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HISTORIC OCONTO COUNTY SCHOOLS
  Sunny Slope School
6902 County Road K
Photo Source OCGS

Town of  Oconto Falls
Oconto County, Wisconsin


Sunny Slope School
built 1918
replacing the original built in 1894

This is the 28th in a series of articles sponsored by the Oconto County Teacher's Association to promote better public relations in the schools of our county.

contributed by:
Larry Grady

(transcribed from the 1954 news article below)
Peterson Home Served as School
At Sunny Slope First Five Years

Only Two Trees Remain on
Grounds for Which Elm Lawn School
Was Named in 1921
 

THE SUNNY SLOPE SCHOOL

The location of the original Sunny Slope school, District No. 5, town of Oconto Falls, was in the house of Peter Peterson across the road from, the school's present location in the year of 1893. In 1894 a school house was built which served until the present one was constructed. At a special meeting on April 19, 1913, a vote was taken to build a new school. Not until 1918 was the new school completed at a cost of $2,944.42 plus $390.32 for fixtures.

In the first school the benches were homemade and served for many years when double seats were bought which were in use as long as the first building stood. When the school was rebuilt in 1918 single, adjustable desks were bought which are in use at the present time. The first stove was a large box stove, later replaced by a jacket stove.

In 1952, an oil burning space heater was installed. Electric lights have replaced the wall kerosene lamps found in the first school. Our present equipment includes a piano and a radio. In 1952, playground equipment was purchased including a "merry-go-round, teeter-totter, gymnasium set and bats and balls. A well was dug, but it never has been a source of water supply. Water has been carried from the August Benson farm across the road ever since the school has been built.

Examining the records available we found that the first school terms were taught for seven months. In 1910, there were eight months of school to be taught in three terms as follows: School opened September 6 and closed December 23. It reopened January 2 and closed February 24. The last third of the term began April 3 and school closed on May 27. In 1914, the schoolboard voted for nine months of school. In 1919 the free textbook system was voted upon and adopted.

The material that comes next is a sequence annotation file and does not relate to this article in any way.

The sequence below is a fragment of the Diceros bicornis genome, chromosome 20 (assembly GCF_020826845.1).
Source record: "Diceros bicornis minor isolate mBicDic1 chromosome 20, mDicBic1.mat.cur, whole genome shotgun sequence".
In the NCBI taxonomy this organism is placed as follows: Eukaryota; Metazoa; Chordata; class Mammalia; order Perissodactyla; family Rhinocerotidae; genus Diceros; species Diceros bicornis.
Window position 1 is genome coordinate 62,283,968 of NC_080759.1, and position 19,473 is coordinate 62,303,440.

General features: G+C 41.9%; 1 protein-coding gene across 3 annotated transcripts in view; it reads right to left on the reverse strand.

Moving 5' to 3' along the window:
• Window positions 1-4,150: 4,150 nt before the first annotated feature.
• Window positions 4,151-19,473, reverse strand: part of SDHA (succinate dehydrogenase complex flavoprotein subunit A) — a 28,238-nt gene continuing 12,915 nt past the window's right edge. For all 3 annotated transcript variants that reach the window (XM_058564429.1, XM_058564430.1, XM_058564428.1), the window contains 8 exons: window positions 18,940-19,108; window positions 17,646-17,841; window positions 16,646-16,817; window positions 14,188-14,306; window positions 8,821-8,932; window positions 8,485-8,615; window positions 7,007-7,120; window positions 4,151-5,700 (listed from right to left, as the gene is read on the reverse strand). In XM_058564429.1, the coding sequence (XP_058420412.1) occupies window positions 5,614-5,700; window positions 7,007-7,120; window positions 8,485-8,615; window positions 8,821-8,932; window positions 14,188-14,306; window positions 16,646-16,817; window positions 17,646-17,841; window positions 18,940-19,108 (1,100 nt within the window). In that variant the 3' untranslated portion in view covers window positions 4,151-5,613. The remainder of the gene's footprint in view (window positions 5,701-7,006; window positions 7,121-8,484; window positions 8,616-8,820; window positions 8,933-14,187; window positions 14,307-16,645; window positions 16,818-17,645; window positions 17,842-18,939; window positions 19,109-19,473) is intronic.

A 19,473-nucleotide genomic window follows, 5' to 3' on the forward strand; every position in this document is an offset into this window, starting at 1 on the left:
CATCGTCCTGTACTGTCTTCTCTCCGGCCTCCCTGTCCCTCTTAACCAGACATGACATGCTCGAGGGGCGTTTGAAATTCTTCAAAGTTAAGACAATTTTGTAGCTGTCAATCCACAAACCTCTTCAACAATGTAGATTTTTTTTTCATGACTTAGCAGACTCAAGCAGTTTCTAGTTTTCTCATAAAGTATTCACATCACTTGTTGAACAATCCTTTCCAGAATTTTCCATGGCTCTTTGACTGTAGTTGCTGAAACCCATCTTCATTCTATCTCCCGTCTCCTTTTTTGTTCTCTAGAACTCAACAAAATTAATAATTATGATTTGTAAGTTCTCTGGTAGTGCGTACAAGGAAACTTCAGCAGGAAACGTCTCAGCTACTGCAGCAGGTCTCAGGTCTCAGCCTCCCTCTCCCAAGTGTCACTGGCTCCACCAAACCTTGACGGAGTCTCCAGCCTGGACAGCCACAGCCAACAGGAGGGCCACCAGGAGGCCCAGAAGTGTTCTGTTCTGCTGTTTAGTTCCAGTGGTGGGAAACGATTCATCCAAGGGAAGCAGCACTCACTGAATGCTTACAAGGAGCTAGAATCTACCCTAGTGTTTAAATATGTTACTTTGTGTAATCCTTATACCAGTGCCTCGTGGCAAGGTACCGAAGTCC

Some of the officers to serve on the first school boards were John Daily, Bill Plain, Charles Oleson, Peter Peterson, Thomas Benson, Peter Anderson, Ansheln Dahlquist and Gustave Johnson.  The first teacher was Annie Mc Dougal. The wages were from twenty-five to thirty-five dollars a month. Among the early teachers were Alberta and Minnie Boone, Arthur Schall, Agnes Mc Donnel, Belle Porterfield, Elsie Pagel and Cora Welch.

The present school board members are John Fabry, Jr., Arnold Anderson and Leonard Johnson. The present teacher is Mrs. Frances Brunner.



Old School Bell Goes To Peru

1963 News Article

Information researched and contributed by:
Jill Gondek

Oconto Falls - The bell on the Sunny Slope School, which has been sold by the Oconto Falls Integrated District, is going on a long trip before it arrives at its new home.

The Board which met this past week had authorized that it be given to Lambert Anderson for his Ticuna Land Mission School near Peru, South America. Lambert, who is the son of Mr. and Mrs. Emil Anderson attended this school as a lad and was called to his studies from play many a time by its ringing.

At the mission school which Lambert organized there are about one hundred children eagerly learning to read and write, with adult classes in the evenings. Lambert and his wife Doris went among the Ticunas to put their language into form, and they have done an outstanding piece of work with those primitive people.

His people will love the story of the old school bell and to have it in their school to call their children to classes.

After surveys, the board of education has been given authorization to sell Sunny Slope School as there are too few children to attend for a teacher to be placed at this point.

If just one Ticuna boy or girl gets the impetus to make of life what Lambert Anderson had achieved, the old bell will become a wonderful symbol.

 



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